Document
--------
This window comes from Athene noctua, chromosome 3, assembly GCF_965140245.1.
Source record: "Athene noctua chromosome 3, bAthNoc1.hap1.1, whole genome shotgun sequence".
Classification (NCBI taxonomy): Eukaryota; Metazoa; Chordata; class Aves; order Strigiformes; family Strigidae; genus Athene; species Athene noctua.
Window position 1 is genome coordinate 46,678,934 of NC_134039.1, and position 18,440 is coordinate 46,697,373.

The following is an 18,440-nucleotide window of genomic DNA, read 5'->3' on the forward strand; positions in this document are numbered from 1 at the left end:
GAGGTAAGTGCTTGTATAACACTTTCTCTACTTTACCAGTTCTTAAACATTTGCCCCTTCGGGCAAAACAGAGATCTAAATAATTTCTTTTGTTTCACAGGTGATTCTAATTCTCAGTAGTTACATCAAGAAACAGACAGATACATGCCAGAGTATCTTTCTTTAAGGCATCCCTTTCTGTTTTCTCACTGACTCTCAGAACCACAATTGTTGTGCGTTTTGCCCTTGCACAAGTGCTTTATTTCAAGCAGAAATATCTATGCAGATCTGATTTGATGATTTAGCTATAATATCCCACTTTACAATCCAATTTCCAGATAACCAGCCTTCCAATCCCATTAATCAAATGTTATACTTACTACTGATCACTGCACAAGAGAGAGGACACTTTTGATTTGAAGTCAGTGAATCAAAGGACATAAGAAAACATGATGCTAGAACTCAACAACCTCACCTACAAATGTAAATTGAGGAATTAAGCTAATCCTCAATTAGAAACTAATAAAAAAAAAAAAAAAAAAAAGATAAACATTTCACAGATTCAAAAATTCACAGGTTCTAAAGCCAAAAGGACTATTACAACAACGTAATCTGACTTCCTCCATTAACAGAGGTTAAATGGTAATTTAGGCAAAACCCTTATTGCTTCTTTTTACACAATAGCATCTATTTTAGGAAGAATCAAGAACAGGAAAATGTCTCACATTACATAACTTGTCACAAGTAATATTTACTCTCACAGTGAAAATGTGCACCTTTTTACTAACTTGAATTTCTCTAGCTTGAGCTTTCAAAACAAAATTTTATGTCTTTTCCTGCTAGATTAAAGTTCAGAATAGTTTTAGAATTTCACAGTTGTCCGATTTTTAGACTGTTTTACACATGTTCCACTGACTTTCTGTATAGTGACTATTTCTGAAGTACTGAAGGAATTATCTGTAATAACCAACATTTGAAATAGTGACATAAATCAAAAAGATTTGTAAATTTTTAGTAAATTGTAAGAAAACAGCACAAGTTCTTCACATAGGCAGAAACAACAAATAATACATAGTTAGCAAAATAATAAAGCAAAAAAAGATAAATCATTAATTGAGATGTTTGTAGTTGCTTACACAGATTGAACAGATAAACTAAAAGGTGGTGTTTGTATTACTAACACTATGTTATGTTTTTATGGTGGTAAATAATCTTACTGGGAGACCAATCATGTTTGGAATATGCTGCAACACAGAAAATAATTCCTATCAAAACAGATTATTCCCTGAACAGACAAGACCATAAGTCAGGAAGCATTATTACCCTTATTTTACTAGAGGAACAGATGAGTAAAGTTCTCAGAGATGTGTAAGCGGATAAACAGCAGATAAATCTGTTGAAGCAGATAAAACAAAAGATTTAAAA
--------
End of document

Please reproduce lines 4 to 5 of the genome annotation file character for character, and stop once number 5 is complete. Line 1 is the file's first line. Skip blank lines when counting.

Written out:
Window position 1 is genome coordinate 46,678,934 of NC_134039.1, and position 18,440 is coordinate 46,697,373.

The following is an 18,440-nucleotide window of genomic DNA, read 5'->3' on the forward strand; positions in this document are numbered from 1 at the left end: